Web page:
What’s more, all types of anesthesia other than a topical injection are charged according to how much has to be used. This can make them even more expensive, as it is hard to determine how long the procedure will last before it starts.

In the case of the more intense forms, there are additional costs that you have to think about that could potentially raise the tooth extraction cost. These include childcare or transportation since you might not be able to drive yourself home or return that night.

Does insurance cover tooth extraction costs?

Surgical tooth extraction

Picture by Authority Dental under CC 2.0 license

Dental insurance might cover about half of the cost. Adult Medicaid covers tooth extraction in almost every state. If you are over 65, caring for a child, or if you have a disability you might qualify.

There are yearly maximums to take into account too. Tooth extractions can get you up to that maximum pretty quickly, especially with anesthesia. That means your insurance won’t cover anything else for the rest of the year.

It’s important to remember that there are always limitations to pre-existing conditions. That means that if you knew you had to remove your tooth before your insurance was active, they might not cover any costs. Some policies also have a year-long waiting period for initial coverage.

As regards the additional costs, some insurance providers pay for a full series of X-rays once every three years. Taking radiographs is vital, as they are proof that a tooth needed to be extracted. If you don’t have one, your provider might refuse to cover anything.

A good way to lower all of your costs is seeking for more affordable tooth extractions through dental discount plans. These work similarly to memberships. You pay a regular fee and get a discount on all dental procedures. There is no paperwork or yearly maximums.

Dental plans can save you money, even if it turns out your extraction will be one of the more complicated ones. You don’t need to prove that the extraction is medically necessary. They cover all procedures, even cosmetic ones. No need to collect X-rays and dentist statements anymore.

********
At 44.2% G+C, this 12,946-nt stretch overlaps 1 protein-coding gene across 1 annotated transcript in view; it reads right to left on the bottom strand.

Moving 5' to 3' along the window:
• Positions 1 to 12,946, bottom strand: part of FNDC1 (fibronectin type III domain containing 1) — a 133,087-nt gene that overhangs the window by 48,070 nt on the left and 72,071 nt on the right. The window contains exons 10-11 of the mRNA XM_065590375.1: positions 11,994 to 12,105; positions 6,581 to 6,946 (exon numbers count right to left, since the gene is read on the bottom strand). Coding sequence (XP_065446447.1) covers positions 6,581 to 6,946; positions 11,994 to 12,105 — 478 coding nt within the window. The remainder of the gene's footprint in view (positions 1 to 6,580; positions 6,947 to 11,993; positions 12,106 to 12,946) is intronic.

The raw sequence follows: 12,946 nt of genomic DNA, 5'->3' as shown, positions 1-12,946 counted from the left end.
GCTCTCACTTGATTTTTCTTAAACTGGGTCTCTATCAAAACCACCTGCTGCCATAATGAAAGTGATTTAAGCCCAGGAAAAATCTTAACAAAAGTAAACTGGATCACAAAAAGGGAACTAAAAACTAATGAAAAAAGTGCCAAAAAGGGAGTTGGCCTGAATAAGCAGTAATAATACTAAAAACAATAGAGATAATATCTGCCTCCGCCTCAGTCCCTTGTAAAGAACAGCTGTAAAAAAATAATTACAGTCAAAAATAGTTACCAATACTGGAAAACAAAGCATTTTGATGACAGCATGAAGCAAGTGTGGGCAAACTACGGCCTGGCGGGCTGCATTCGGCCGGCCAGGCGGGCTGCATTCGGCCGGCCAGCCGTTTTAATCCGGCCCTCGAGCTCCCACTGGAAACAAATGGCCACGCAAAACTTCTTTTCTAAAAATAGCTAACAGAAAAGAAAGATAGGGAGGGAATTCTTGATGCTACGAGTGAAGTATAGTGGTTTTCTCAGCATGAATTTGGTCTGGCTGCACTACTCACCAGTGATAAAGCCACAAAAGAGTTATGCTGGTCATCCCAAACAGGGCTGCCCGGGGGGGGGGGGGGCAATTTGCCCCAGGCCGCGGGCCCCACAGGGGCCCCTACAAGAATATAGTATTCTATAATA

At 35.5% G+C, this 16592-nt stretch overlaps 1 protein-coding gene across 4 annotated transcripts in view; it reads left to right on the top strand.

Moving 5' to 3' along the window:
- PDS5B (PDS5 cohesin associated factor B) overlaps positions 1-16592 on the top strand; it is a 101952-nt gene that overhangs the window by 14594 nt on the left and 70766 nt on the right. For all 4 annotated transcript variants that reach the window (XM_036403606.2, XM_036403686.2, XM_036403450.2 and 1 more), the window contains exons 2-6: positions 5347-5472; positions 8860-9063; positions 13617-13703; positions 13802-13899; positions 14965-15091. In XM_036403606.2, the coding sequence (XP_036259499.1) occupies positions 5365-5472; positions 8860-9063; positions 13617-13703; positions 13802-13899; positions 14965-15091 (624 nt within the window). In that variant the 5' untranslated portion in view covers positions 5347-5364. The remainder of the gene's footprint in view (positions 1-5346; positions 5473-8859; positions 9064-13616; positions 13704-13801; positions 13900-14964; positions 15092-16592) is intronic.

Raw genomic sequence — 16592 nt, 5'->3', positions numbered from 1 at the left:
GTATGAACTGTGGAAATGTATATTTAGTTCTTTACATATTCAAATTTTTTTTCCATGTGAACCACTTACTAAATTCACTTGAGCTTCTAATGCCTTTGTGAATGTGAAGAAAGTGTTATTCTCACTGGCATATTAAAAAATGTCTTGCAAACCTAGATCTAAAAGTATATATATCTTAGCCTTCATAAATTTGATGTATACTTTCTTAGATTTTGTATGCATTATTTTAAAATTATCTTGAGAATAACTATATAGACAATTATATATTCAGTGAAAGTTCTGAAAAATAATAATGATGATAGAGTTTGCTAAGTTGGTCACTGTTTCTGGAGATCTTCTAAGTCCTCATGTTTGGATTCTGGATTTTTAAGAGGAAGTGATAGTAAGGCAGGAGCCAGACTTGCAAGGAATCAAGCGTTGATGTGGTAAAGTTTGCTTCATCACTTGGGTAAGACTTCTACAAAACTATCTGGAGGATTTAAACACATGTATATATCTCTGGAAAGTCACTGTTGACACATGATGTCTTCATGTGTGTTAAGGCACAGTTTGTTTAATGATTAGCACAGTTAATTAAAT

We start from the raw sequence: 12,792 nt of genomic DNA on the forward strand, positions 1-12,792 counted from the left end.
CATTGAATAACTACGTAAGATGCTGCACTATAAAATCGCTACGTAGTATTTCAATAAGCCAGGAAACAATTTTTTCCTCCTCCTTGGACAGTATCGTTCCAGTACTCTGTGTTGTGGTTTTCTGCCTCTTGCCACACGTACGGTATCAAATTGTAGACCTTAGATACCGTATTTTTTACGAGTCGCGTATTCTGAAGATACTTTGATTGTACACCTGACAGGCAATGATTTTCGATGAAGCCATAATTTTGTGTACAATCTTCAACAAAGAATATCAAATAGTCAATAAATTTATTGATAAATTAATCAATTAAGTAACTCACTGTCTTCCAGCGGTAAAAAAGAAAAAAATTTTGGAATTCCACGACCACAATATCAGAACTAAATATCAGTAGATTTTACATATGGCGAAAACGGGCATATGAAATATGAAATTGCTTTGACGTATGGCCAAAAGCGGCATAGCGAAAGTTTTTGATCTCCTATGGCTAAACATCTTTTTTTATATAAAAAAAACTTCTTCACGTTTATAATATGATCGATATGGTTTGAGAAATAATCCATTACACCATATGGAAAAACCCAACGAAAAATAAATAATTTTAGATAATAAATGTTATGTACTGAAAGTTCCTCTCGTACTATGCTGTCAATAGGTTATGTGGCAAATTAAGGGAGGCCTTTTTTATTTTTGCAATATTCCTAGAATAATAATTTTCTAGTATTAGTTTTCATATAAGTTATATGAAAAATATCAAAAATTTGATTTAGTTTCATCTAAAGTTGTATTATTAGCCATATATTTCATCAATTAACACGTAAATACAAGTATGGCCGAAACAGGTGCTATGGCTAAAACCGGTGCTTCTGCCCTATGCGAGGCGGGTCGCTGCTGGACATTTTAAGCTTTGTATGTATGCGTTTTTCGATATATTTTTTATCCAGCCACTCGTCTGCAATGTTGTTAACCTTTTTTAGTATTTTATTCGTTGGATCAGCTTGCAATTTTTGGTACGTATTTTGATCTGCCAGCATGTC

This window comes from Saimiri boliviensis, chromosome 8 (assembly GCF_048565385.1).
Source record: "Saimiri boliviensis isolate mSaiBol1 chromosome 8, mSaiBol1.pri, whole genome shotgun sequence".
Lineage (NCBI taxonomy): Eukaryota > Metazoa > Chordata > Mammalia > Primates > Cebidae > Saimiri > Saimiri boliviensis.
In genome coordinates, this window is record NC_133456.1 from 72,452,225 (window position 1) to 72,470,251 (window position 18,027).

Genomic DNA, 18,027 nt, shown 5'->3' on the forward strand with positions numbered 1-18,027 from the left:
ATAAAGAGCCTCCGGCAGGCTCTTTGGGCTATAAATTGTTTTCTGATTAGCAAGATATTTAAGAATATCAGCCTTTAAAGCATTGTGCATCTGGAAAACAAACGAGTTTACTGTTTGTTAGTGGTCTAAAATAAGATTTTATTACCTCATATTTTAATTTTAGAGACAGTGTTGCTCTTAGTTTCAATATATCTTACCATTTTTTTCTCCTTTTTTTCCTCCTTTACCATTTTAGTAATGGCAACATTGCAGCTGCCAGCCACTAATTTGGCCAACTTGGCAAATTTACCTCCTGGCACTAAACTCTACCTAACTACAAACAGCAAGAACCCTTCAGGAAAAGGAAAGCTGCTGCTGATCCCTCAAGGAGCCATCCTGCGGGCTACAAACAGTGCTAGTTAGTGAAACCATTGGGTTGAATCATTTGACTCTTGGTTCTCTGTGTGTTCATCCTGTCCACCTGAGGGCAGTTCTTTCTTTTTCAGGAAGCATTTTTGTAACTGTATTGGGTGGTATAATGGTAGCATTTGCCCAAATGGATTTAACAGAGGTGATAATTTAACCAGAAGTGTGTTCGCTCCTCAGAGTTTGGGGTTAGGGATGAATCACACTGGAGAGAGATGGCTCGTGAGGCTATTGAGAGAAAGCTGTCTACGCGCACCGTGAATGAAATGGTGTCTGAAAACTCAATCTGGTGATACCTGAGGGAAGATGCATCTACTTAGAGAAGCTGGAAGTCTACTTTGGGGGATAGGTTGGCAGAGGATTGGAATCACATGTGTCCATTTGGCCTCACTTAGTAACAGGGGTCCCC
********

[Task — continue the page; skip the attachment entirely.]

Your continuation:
What affects tooth extraction price the most?

The type of extraction that is performed and the kind of anesthesia used are the two most important factors determining the price. The more complex the removal is, the more it will cost.

A local injection is included in the price for the procedure. If you have dental anxiety or a low pain tolerance, you should be prepared to pay a lot more.

Is it cheaper to get a tooth pulled or filled?

A dental filling is a lot more affordable than pulling a tooth.

It is not always possible to choose a filling over an extraction, however. While the dentist will do everything they can to save a tooth, an extraction is sometimes necessary.

Where can I get my tooth pulled for free?

It may be difficult to find a place where someone trained will extract your tooth for free, but it is possible.

Most dental schools look for volunteers for students to practice on. It is completely safe, as the procedure is always overseen by a licensed professional. The only downside is that it may take a little longer than usual.

Another option is to find a free clinic or a dental practice that has a promotional or open day. You can also check current programs of non-profit organizations such as the Dental Lifeline Network or Dentistry from the Heart.

How much does an emergency tooth extraction cost?

Emergency treatment usually costs the same as what the practice charges normally. The average price for an extraction is about $200 if you go with a local injection. If you need a stronger form of sedation the price can double.

Sometimes it may only be possible to visit an ER. That will cost you a lot more.